Believe it or not, though, “How Much Mortgage Can I Qualify For?” is a secondary question compared with “How much Mortgage Should I Qualify For?”.  The real starting point is figuring out a monthly payment that makes sense.  Mortgage loan qualifying is largely based on a term called “Debt to income ratio”, or DTI.  DTI is a percentage of your income that is devoted to debt, and is always calculated as a percentage.

Personal Considerations

For some people, a high DTI is not a big deal, but for others, it could be disastrous.  Many loan programs (not all) don’t factor in a borrower’s disposable income – the actual dollar amount left over at the end of each month after all the bills are paid, utilities are paid to keep the lights on, and groceries are purchased.  So for a borrower with lower income, a high DTI could be disastrous as it could mean very limited disposable income to cover life’s unexpected events.  That same DTI may be no big deal for someone with lots of disposable income on hand.

 

So how much mortgage can you qualify for?  Your loan officer will guide you through different loan options available to you, and your maximum qualifying loan will depend on a few things – your income, credit, and amount of money to put down as a down payment being the big ones. Typically, having better credit will allow a higher DTI, and putting more money down, therefore reducing your loan amount, will also help lower the DTI.

Property Considerations

The type of home you buy will also determine how much mortgage you can qualify for.  For example, a condominium property may seem affordable, but could come along with high HOA dues or property assessments that may make the property unaffordable, even though the purchase price could be lower than a single family home.  Likewise, a single family home could have additional taxes attached to is, such as Mello Roos taxes in California or 3rd party tax assessments and additions that could make the cost of ownership much higher than indicated by a price tag.  This is where having a team helping you along the way makes a huge difference in the home buying process.  A good loan officer can help you price out different purchasing scenarios, and knowing the max you can qualify for AND the max monthly payment you want to qualify for, a good Realtor will guide you to properties that you’ll like AND be able to afford, all things considered.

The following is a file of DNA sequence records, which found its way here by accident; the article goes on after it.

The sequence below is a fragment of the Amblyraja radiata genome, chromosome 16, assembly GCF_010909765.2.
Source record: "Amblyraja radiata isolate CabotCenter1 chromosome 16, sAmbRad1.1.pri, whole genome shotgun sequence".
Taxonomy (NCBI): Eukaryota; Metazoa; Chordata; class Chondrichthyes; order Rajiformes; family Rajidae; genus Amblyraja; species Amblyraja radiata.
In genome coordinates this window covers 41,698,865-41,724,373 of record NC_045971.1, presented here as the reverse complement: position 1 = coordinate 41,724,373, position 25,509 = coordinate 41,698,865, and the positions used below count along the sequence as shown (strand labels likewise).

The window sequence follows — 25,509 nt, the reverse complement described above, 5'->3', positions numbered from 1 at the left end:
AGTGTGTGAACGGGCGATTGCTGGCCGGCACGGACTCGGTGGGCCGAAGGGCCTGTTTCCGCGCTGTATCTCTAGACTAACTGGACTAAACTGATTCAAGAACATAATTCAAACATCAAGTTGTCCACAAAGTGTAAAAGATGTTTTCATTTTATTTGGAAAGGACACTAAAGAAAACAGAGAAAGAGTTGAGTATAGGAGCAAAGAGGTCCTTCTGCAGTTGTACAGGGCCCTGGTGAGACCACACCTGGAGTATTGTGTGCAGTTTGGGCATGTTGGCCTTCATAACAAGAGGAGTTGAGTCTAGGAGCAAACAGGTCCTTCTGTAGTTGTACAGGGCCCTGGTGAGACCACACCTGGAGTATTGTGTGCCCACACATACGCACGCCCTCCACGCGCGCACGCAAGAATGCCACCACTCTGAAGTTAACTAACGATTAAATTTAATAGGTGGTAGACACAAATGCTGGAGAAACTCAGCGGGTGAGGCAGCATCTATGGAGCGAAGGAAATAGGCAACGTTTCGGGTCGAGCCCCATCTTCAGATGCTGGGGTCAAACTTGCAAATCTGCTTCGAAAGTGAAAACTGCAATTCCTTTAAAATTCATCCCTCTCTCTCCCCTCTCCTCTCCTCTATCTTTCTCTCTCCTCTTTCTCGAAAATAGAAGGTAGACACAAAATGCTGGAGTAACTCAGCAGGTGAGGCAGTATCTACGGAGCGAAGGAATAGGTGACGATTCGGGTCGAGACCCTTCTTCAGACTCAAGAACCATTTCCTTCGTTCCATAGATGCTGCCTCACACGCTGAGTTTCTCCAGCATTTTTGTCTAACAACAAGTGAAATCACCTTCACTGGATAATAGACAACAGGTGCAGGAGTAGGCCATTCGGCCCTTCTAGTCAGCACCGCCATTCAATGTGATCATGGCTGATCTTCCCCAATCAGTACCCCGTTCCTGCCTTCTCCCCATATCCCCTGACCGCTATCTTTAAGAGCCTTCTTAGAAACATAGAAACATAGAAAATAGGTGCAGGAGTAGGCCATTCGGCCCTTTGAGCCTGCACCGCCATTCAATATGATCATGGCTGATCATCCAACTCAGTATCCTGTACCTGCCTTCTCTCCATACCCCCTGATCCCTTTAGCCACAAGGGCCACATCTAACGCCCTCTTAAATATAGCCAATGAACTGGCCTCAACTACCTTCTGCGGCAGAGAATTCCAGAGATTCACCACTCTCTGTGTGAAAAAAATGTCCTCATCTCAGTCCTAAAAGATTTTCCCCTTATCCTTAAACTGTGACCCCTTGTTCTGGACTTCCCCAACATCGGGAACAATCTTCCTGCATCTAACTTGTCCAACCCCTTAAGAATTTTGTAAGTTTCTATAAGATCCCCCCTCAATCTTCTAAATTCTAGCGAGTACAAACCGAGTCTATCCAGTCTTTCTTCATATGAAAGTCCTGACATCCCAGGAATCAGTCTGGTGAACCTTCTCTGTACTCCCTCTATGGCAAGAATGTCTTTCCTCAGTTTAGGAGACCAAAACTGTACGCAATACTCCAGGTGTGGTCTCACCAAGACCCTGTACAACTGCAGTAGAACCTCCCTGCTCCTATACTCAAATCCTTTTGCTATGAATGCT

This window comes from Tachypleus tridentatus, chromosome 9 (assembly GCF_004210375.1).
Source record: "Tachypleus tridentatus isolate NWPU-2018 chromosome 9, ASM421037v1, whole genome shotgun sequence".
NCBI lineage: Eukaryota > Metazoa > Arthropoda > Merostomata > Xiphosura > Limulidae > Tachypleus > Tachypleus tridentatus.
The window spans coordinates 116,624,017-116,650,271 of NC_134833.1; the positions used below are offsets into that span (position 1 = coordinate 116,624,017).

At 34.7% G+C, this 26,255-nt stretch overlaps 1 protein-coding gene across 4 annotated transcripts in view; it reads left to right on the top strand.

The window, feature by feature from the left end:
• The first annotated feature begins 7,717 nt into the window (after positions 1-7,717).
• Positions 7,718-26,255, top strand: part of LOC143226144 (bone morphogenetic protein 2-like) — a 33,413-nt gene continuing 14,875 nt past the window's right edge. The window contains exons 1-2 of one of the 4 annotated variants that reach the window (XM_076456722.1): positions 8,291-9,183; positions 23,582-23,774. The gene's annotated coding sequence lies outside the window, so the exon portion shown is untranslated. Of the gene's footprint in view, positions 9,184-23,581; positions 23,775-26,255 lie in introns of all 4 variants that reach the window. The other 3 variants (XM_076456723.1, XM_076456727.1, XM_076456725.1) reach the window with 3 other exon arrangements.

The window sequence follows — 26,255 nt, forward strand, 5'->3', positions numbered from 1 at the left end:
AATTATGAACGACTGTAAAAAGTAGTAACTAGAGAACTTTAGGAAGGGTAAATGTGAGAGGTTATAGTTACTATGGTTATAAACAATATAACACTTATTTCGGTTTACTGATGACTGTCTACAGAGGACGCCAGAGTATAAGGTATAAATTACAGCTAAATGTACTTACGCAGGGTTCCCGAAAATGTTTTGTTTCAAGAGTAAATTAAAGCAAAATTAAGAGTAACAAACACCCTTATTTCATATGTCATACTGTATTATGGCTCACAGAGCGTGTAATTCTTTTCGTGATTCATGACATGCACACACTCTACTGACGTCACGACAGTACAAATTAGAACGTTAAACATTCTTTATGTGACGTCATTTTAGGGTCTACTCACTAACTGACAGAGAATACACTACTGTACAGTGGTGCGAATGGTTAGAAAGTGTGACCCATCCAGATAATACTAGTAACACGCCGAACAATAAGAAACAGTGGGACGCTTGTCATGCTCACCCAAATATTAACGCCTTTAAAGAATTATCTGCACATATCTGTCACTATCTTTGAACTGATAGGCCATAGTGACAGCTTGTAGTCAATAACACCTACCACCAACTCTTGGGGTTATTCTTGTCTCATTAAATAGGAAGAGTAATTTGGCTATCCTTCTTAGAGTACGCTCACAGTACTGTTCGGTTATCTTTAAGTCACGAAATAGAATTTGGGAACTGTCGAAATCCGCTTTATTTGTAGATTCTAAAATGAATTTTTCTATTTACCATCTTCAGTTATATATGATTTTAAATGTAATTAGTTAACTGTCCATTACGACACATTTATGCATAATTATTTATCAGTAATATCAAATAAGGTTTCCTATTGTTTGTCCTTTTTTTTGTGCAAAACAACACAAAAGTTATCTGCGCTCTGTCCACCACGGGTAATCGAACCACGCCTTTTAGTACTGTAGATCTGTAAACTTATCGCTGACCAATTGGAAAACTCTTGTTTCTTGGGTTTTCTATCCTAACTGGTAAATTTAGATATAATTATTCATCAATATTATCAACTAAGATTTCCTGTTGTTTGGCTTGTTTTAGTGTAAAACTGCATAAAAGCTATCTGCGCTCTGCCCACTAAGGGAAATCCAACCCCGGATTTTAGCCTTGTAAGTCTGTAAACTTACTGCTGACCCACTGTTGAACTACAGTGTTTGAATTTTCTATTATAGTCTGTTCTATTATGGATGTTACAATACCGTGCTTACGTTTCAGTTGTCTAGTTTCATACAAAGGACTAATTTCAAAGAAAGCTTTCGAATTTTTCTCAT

Another consideration that comes along with property types lies in unique properties such as condotels, non-warrantable condos, or agricultural and mixed use properties.  The price tags on such properties may make them appealing, but additional down payment or asset reserve requirements could put this type of property out of reach.  This, again, is where working with a great home buying team can make a ton of difference in your experience.

 

Planning for the future

Nobody has a crystal ball, but thinking about the future can help you determine how much mortgage you qualify for, too.  Are you working in a field with steady income raises?  Are you relocating on a job offer in a situation where a co-borrower will be moving too and finding a job once settled in?

Perhaps you’re interested in buying a multi-unit home where you’ll have both job income and rental income to help cover mortgage payments and add additional cash flow?  Perhaps you have an auto loan with a high monthly payment that’s about to go away, or your student loans are about to be paid off?

All of these scenarios and more could affect the amount of mortgage you qualify for.  Sometimes, it makes sense to temporarily carry a high DTI because you’ll soon see your cash flow and disposable income increase.  It’s important to not overanalyze, but to consider the future, and ultimately, make a decision that leaves you comfortable and able to cover your mortgage, your other debts, and still live the lifestyle you desire.

 

Buying a home is a huge decision, and answering the questions “How much mortgage can I qualify for?” and “How much mortgage should I qualify for?” is the first step toward successfully navigating the home buying process toward your path to homeownership.  Better yet, having a team to help guide you along the way and answer the many questions you’ll have is the best way to assure yourself of a pleasant home buying experience, and a loan that will keep you happy in your home for years to come!

Have questions about the home buying process?  Ask the professional that shared this post with you or give us a call at 877-ASK-MMMC (275-6662)

 

 

 

 

 

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$100 Well Spent: 5 Useful Home Upgrades That Cost Less Than $100